If the theme of the first quarter of 2021 was worry about a stock market correction, the second quarter was all about a resurgence on the back of Alzheimer’s optimism. It seems the FDA, with the controversial approval of Biogen’s Aduhelm, has come to the rescue of biopharma investors.
It was big pharma groups that led the charge, an analysis by Evaluate Vantage shows. Lilly was the biggest gainer, adding nearly $59bn to its market cap in the first half of the year, helped by hopes that its amyloid-beta antibody donanemab might now get a quick US nod.
In the big cap cohort the company that started the Alzheimer’s renaissance, Biogen, was outdone by Moderna. A strong showing by other Covid-19 vaccine developers suggests that, for investors at least, the pandemic is far from over.
This analysis tracks the stock market performance of just over 700 global biopharma groups covered by Evaluate Pharma; it includes only pure-play drug developers with a market capitalisation of more than $250m at the start of the year.
Combined market caps increased by $327bn in the second quarter of 2021, meaning this year still has a way to go to beat the strong performance seen in 2020 (One victory for biopharma over the coronavirus in 2020, January 8, 2021).
Of course, the latest analysis is only a snapshot in time and sentiment can quickly change. But for now, the markets seem convinced that the FDA is amenable, at least as far as Alzheimer’s is concerned.
Whether this leniency will extend to other drugs and indications is an open question. But Aduhelm’s approval has raised the possibility that surrogate endpoints could be used as the basis for accelerated approvals outside cancer, thus providing a lift to the whole sector.
Still, some smaller groups have not had the same FDA experience as Biogen. Acadia, which saw Nuplazid knocked back by the agency in dementia-related psychosis, was one of the biggest mid-cap fallers. And the agency rejected Provention Bio’s teplizumab only this week.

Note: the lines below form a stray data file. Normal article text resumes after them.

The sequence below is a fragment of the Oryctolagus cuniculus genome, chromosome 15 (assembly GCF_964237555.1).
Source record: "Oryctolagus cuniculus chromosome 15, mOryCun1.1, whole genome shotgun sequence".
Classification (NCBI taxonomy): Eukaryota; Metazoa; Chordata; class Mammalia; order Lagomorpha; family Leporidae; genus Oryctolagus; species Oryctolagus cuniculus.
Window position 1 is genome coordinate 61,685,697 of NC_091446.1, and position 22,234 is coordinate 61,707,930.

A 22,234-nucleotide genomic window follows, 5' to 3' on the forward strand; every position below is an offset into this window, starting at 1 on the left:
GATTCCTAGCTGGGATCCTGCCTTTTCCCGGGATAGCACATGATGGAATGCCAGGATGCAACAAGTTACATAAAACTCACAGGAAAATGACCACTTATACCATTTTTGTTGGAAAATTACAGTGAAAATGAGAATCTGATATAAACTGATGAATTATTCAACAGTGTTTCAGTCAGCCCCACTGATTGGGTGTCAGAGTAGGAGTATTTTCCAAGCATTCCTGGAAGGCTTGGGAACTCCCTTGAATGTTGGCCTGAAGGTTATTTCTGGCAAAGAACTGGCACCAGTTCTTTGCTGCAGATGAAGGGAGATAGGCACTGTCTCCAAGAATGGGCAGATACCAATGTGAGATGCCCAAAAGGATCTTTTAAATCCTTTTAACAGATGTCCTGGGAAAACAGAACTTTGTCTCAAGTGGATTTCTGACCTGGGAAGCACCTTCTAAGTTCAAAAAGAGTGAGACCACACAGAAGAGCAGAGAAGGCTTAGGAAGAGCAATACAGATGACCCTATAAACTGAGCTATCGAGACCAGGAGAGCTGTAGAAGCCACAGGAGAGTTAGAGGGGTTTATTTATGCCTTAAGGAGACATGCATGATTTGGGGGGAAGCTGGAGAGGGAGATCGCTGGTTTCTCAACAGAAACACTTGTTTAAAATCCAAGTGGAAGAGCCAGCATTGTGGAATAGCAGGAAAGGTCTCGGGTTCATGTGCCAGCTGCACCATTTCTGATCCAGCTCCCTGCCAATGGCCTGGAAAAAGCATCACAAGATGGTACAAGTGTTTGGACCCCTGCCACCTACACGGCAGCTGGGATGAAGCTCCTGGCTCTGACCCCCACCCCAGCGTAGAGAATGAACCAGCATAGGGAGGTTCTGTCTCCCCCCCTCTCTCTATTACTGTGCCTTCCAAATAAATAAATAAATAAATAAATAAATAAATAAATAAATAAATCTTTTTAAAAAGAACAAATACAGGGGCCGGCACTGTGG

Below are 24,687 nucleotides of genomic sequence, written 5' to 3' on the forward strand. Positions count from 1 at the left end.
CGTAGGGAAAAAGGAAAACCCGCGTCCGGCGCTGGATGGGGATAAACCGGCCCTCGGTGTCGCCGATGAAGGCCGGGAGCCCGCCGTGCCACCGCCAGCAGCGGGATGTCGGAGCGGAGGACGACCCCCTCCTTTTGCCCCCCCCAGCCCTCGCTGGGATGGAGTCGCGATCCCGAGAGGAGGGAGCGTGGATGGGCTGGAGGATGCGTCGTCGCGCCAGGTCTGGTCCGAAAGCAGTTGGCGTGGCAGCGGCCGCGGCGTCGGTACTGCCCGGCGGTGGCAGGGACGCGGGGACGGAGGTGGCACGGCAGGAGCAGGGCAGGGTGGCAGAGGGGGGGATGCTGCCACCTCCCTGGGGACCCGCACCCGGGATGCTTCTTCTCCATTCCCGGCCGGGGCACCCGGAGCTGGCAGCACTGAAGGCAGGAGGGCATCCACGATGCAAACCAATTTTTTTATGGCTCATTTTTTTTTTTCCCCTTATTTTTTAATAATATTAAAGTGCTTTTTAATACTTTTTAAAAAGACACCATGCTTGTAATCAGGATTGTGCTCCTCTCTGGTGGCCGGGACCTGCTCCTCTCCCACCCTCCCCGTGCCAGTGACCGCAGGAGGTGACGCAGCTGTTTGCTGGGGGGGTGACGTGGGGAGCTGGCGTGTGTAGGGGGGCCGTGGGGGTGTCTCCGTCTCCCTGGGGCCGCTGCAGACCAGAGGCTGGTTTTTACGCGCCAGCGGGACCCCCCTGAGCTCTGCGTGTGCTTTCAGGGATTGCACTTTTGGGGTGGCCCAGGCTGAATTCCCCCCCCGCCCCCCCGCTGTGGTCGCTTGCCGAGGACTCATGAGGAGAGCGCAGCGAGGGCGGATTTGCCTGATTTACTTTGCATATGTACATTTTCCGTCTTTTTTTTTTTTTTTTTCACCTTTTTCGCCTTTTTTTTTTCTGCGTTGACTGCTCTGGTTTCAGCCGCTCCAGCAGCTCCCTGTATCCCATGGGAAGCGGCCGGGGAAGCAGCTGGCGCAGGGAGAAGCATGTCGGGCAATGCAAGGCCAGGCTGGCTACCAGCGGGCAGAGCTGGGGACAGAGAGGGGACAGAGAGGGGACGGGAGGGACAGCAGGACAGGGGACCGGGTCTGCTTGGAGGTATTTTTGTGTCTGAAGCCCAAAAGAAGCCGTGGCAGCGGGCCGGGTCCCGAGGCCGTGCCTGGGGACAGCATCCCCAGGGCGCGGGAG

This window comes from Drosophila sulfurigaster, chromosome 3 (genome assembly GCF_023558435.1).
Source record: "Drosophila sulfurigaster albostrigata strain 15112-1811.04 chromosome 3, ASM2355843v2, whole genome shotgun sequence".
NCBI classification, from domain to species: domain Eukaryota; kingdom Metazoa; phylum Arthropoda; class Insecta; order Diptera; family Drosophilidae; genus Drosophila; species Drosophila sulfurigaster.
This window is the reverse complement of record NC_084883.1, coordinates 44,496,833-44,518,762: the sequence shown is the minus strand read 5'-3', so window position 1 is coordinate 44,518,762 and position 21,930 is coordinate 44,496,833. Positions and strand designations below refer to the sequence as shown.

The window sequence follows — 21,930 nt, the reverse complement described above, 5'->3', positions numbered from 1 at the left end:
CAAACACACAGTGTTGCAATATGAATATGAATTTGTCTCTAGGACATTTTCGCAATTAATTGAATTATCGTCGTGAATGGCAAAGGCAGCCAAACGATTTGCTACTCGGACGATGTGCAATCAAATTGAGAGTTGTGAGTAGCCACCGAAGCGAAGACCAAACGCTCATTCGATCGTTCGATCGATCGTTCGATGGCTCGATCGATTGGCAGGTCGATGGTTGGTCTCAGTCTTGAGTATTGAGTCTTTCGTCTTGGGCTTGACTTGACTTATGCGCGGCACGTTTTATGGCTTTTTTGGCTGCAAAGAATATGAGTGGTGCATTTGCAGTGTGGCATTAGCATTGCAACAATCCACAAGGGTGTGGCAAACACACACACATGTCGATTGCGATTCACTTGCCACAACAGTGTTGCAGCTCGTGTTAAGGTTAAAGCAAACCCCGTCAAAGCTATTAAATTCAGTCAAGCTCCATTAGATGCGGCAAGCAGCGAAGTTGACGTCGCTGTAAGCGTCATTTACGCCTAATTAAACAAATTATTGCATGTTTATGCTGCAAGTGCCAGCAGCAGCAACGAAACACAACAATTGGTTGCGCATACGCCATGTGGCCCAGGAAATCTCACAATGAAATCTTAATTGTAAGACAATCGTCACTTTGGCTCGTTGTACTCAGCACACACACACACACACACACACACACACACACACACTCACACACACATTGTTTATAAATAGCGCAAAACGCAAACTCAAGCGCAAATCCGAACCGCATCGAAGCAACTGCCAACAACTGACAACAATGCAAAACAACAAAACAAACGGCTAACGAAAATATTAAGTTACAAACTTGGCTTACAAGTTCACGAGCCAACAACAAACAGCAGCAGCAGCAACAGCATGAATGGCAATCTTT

Overall, the smallest drug developers performed less well than their larger counterparts in the second quarter, the charts below show, a reversal of the trend seen in the first quarter of 2021.
As usual there were big gains for some small players, particularly those with positive data. One such group, Intellia, has had an $8bn boost this year, mostly thanks to early results with its in vivo Crispr editing project NTLA-2001, reported last month.
But it was among the big pharma cohort that the biggest increases in market cap were seen, both on an absolute and relative basis. Lilly might have been the standout performer, but there were also strong showings from Astrazeneca, Sanofi and even Glaxosmithkline, which is grappling with the activist investor Elliott Management amid discontent about its pipeline and strategy.
Indeed, of the big pharma cohort, only Merck & Co and Novartis ended the first half in the red.
But with investor interest still strong and the FDA in a supportive mood, there are reasons why biopharma stocks might perform well in the coming months.